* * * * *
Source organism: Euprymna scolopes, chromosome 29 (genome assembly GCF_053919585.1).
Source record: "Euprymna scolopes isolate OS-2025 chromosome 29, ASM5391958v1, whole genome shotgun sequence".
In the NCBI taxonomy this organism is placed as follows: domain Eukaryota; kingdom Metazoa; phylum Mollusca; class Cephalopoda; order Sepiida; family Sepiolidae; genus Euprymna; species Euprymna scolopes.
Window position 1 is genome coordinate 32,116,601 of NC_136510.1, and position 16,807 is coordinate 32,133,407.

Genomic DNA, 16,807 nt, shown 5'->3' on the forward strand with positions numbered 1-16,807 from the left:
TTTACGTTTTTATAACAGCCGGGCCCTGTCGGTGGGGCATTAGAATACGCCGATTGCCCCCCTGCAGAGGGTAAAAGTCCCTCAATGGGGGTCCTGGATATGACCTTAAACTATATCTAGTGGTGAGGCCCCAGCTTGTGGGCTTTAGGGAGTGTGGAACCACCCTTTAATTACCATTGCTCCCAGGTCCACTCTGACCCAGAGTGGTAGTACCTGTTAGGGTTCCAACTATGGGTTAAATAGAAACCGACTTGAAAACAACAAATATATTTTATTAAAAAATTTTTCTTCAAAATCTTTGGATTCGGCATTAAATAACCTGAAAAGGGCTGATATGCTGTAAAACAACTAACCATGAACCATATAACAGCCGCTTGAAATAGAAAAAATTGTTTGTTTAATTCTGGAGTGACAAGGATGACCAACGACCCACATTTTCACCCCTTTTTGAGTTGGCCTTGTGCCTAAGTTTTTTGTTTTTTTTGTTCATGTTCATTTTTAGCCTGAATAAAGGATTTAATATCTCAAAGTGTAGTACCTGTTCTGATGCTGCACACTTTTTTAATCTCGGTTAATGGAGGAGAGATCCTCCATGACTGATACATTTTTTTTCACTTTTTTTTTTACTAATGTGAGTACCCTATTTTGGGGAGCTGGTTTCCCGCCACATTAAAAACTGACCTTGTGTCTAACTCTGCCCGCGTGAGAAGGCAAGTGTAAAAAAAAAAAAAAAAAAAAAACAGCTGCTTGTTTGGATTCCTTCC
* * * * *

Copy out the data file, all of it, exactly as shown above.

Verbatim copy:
Source organism: Euprymna scolopes, chromosome 29 (genome assembly GCF_053919585.1).
Source record: "Euprymna scolopes isolate OS-2025 chromosome 29, ASM5391958v1, whole genome shotgun sequence".
In the NCBI taxonomy this organism is placed as follows: domain Eukaryota; kingdom Metazoa; phylum Mollusca; class Cephalopoda; order Sepiida; family Sepiolidae; genus Euprymna; species Euprymna scolopes.
Window position 1 is genome coordinate 32,116,601 of NC_136510.1, and position 16,807 is coordinate 32,133,407.

Genomic DNA, 16,807 nt, shown 5'->3' on the forward strand with positions numbered 1-16,807 from the left:
TTTACGTTTTTATAACAGCCGGGCCCTGTCGGTGGGGCATTAGAATACGCCGATTGCCCCCCTGCAGAGGGTAAAAGTCCCTCAATGGGGGTCCTGGATATGACCTTAAACTATATCTAGTGGTGAGGCCCCAGCTTGTGGGCTTTAGGGAGTGTGGAACCACCCTTTAATTACCATTGCTCCCAGGTCCACTCTGACCCAGAGTGGTAGTACCTGTTAGGGTTCCAACTATGGGTTAAATAGAAACCGACTTGAAAACAACAAATATATTTTATTAAAAAATTTTTCTTCAAAATCTTTGGATTCGGCATTAAATAACCTGAAAAGGGCTGATATGCTGTAAAACAACTAACCATGAACCATATAACAGCCGCTTGAAATAGAAAAAATTGTTTGTTTAATTCTGGAGTGACAAGGATGACCAACGACCCACATTTTCACCCCTTTTTGAGTTGGCCTTGTGCCTAAGTTTTTTGTTTTTTTTGTTCATGTTCATTTTTAGCCTGAATAAAGGATTTAATATCTCAAAGTGTAGTACCTGTTCTGATGCTGCACACTTTTTTAATCTCGGTTAATGGAGGAGAGATCCTCCATGACTGATACATTTTTTTTCACTTTTTTTTTTACTAATGTGAGTACCCTATTTTGGGGAGCTGGTTTCCCGCCACATTAAAAACTGACCTTGTGTCTAACTCTGCCCGCGTGAGAAGGCAAGTGTAAAAAAAAAAAAAAAAAAAAAACAGCTGCTTGTTTGGATTCCTTCC